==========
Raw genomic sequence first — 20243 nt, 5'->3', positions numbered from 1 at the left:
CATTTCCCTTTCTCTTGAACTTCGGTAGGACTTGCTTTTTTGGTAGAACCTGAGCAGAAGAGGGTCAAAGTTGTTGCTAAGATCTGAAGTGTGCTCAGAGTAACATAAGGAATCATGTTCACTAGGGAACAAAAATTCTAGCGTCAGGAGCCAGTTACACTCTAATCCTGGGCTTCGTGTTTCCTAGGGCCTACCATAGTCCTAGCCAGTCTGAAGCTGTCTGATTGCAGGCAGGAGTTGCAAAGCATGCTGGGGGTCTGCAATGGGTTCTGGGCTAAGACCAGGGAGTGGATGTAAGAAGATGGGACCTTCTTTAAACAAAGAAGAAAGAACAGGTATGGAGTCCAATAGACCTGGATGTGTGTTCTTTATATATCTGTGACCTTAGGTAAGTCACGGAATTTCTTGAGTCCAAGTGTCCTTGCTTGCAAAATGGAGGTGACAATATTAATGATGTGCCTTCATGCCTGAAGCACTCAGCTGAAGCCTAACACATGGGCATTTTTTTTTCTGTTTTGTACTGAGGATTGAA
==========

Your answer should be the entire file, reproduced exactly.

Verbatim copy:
Raw genomic sequence first — 20243 nt, 5'->3', positions numbered from 1 at the left:
CATTTCCCTTTCTCTTGAACTTCGGTAGGACTTGCTTTTTTGGTAGAACCTGAGCAGAAGAGGGTCAAAGTTGTTGCTAAGATCTGAAGTGTGCTCAGAGTAACATAAGGAATCATGTTCACTAGGGAACAAAAATTCTAGCGTCAGGAGCCAGTTACACTCTAATCCTGGGCTTCGTGTTTCCTAGGGCCTACCATAGTCCTAGCCAGTCTGAAGCTGTCTGATTGCAGGCAGGAGTTGCAAAGCATGCTGGGGGTCTGCAATGGGTTCTGGGCTAAGACCAGGGAGTGGATGTAAGAAGATGGGACCTTCTTTAAACAAAGAAGAAAGAACAGGTATGGAGTCCAATAGACCTGGATGTGTGTTCTTTATATATCTGTGACCTTAGGTAAGTCACGGAATTTCTTGAGTCCAAGTGTCCTTGCTTGCAAAATGGAGGTGACAATATTAATGATGTGCCTTCATGCCTGAAGCACTCAGCTGAAGCCTAACACATGGGCATTTTTTTTTCTGTTTTGTACTGAGGATTGAA